Drummond, A. J., Suchard, M. A., Xie, D. & Rambaut, A. Bayesian phylogenetics with BEAUti and the BEAST 1.7. Mol. Biol. Evol. 29, 1969–1973 (2012).

  53. 53.

    Hadfield, J. D. MCMC methods for multi-response generalized linear mixed models: the MCMCglmm R package. J. Stat. Softw. 33, 1–22 (2010).

  54. 54.

    Bolger, A. M., Lohse, M. & Usadel, B. Trimmomatic: a flexible trimmer for Illumina sequence data. Bioinformatics 30, 2114–2120 (2014).

Download references

Acknowledgements

We thank A. McGregor, D. Leite, M. Akam, R. Jenner, R. Kilner, A. Duarte, C. Jiggins, R. Wallbank, A. Bourke, T. Dalmay, N. Moran, K. Warchol, R. Callahan, G. Farley and T. Livdahl for providing the arthropods. H. Robertson provided the D. virgifera genome sequence. This research was supported by a Leverhulme Research Project Grant (RPG-2016-210 to F.M.J., E.A.M. and P.S.), a European Research Council grant (281668 DrosophilaInfection to F.M.J.), a Medical Research Council grant (MRC MC-A652-5PZ80 to P.S.), an Imperial College Research Fellowship (to P.S.), Cancer Research UK (C13474/A18583 and C6946/A14492 to E.A.M.), the Wellcome Trust (104640/Z/14/Z and 092096/Z/10/Z to E.A.M.) and a National Institutes of Health R37 grant (GM62862 to P.D.Z.).

Author information

Author notes

  1. Phillip D. Zamore, Eric A. Miska, Peter Sarkies and Francis M. Jiggins contributed equally to this work.

Affiliations

  1. Department of Genetics, University of Cambridge, Downing Street, Cambridge, CB2 3EH, UK

    • Samuel H. Lewis
    • , Melanie Tanguy
    • , Lise Frézal
    • , Eric A. Miska
    •  & Francis M. Jiggins
  2. Medical Research Council London Institute of Medical Sciences, Du Cane Road, London, W12 0NN, UK

    • Samuel H. Lewis
    •  & Peter Sarkies
  3. Institute for Clinical Sciences, Imperial College London, Du Cane Road, London, W12 0NN, UK

    • Samuel H. Lewis
    •  & Peter Sarkies
  4. Howard Hughes Medical Institute, RNA Therapeutics Institute, University of Massachusetts Medical School, 368 Plantation Street, Worcester, MA, 01605, USA

    • Kaycee A. Quarles
    • , Yujing Yang
    •  & Phillip D. Zamore
  5. Wellcome Trust/Cancer Research UK Gurdon Institute, Cambridge, CB2 1QN, UK

    • Melanie Tanguy
    • , Lise Frézal
    •  & Eric A. Miska
  6. Institut de Biologie de l’Ecole Normale Supérieure, Centre National de la Recherche Scientifique, Inserm, Ecole Normale Supérieure, Paris Sciences & Lettres Research University, 75005, Paris, France

    • Lise Frézal
  7. Department of Biomedical Sciences and Pathobiology, Virginia Maryland College of Veterinary Medicine, 205 Duck Pond Drive, Virginia Tech, Blacksburg, VA, 24061, USA

    • Stephen A. Smith
  8. Department of Zoology, University of Wisconsin–Madison, 352 Birge Hall, 430 Lincoln Drive, Madison, WI, 53706, USA

    • Prashant P. Sharma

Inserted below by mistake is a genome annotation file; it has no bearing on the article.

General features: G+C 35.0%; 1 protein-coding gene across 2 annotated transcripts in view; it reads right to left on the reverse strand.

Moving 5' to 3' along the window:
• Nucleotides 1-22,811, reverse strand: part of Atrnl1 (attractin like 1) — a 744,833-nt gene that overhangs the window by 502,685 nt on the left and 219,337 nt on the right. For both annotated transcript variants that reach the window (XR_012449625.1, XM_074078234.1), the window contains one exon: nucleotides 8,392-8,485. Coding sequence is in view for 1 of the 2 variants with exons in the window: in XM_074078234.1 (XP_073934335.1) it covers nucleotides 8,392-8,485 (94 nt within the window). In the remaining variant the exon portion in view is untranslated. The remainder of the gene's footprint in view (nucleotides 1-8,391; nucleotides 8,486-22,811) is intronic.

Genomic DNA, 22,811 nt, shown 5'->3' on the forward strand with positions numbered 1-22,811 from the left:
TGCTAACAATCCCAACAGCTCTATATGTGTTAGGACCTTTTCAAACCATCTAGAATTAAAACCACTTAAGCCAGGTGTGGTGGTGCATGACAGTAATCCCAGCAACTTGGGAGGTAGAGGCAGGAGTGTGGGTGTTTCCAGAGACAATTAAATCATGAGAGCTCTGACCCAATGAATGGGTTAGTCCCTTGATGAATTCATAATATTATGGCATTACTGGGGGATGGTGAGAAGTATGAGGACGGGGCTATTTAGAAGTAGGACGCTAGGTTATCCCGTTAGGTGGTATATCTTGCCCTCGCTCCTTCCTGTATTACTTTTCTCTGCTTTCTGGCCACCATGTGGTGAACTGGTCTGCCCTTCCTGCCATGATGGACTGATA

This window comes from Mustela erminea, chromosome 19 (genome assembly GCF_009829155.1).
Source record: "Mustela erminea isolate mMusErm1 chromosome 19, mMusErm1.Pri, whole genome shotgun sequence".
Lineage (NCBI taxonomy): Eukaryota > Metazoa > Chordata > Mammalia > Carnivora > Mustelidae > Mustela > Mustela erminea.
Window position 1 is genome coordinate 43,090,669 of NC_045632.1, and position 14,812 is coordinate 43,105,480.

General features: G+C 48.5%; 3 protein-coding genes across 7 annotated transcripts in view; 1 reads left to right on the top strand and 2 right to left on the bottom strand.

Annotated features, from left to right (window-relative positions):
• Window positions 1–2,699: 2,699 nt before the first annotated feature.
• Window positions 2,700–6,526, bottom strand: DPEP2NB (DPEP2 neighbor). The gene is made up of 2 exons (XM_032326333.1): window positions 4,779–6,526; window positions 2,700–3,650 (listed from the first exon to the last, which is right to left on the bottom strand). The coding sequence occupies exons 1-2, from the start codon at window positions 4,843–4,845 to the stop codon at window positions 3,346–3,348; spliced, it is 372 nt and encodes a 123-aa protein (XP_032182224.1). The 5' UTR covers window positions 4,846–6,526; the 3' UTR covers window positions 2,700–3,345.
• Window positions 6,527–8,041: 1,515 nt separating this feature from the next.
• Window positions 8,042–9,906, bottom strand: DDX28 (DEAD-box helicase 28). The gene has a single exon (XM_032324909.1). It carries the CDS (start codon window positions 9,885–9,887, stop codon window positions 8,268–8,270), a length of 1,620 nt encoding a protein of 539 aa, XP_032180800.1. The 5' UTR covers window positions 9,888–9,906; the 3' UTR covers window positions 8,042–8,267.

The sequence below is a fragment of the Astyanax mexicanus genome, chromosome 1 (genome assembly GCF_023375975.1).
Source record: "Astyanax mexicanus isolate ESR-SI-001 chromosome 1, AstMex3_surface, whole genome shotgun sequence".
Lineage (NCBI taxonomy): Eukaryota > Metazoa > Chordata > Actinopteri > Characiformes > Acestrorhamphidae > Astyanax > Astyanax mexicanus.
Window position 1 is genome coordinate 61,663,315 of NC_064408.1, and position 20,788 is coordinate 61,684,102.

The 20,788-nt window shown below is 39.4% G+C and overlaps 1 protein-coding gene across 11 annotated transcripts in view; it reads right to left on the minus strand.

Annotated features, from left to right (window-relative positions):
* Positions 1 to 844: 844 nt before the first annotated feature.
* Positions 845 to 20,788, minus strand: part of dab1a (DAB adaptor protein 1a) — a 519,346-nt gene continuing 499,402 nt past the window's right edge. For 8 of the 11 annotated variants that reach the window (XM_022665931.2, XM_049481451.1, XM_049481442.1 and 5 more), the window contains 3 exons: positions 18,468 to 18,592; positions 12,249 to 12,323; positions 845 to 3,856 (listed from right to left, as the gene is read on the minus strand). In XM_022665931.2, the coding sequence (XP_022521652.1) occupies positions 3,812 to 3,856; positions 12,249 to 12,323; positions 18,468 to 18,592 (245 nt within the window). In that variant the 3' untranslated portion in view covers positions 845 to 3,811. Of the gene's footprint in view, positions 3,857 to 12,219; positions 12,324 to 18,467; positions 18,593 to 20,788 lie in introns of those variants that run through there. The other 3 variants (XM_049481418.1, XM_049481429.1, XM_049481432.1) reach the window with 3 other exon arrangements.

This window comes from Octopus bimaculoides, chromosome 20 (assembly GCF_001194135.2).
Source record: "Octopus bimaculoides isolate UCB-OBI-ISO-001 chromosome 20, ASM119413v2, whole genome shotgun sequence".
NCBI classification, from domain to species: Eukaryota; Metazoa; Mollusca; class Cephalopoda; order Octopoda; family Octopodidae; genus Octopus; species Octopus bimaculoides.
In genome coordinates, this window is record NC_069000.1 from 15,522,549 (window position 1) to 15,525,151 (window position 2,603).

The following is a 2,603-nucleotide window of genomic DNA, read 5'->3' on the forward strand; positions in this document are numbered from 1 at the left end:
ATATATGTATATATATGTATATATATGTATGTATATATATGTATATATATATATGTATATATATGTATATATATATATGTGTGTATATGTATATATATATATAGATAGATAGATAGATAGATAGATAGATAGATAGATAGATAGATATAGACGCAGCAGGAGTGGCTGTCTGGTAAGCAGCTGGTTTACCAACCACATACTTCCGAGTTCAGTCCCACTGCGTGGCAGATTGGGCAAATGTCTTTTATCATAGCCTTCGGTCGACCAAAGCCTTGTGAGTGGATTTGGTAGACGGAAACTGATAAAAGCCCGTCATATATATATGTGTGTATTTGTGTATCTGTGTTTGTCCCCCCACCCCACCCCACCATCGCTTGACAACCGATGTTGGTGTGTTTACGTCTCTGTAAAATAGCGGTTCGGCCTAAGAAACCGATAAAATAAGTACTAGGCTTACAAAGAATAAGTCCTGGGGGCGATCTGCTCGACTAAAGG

9. Université de Poitiers, Laboratoire Ecologie et Biologie des Interactions, Equipe Ecologie Evolution Symbiose, 5 Rue Albert Turpain, TSA 51106, 86073, Poitiers Cedex 9, France

    • Richard Cordaux
    • , Clément Gilbert
    •  & Isabelle Giraud
  10. Laboratoire Evolution, Génomes, Comportement, Écologie, Unité Mixte de Recherche 9191 Centre National de la Recherche Scientifique and Unité Mixte de Recherche 247 Institut de Recherche pour le Développement, Université Paris-Sud, 91198, Gif-sur-Yvette, France

    • Clément Gilbert
  11. School of Biological Sciences, University of East Anglia, Norwich Research Park, Norwich, NR4 7TJ, UK

    • David H. Collins

Authors

  1. Search for Samuel H. Lewis in:

  2. Search for Kaycee A. Quarles in:

  3. Search for Yujing Yang in:

  4. Search for Melanie Tanguy in:

  5. Search for Lise Frézal in:

  6. Search for Stephen A. Smith in:

  7. Search for Prashant P. Sharma in:

  8. Search for Richard Cordaux in:

  9. Search for Clément Gilbert in:

  10. Search for Isabelle Giraud in:

  11. Search for David H. Collins in:

  12. Search for Phillip D. Zamore in:

  13. Search for Eric A. Miska in:

  14. Search for Peter Sarkies in:

  15. Search for Francis M. Jiggins in:

Contributions

S.H.L. and K.A.Q. performed the experiments with assistance from Y.Y., M.T., L.F., S.A.S., P.P.S., R.C., C.G., I.G. and D.H.C. S.H.L., K.A.Q. and P.S. carried out the computational analysis. P.D.Z., E.A.M., P.S. and F.M.J. supervised the project. S.H.L., K.A.Q., P.D.Z., E.A.M., P.S. and F.M.J. wrote the paper.

Competing interests

The authors declare no competing financial interests.

Corresponding authors

Correspondence to Samuel H. Lewis or Francis M. Jiggins.

Electronic supplementary material

  1. Supplementary Information

    Supplementary Figures 1–13, Supplementary Tables 1–2

  2. Life Sciences Reporting Summary

About this article

Publication history

Received

Accepted

Published

DOI

https://doi.org/10.1038/s41559-017-0403-4

Further reading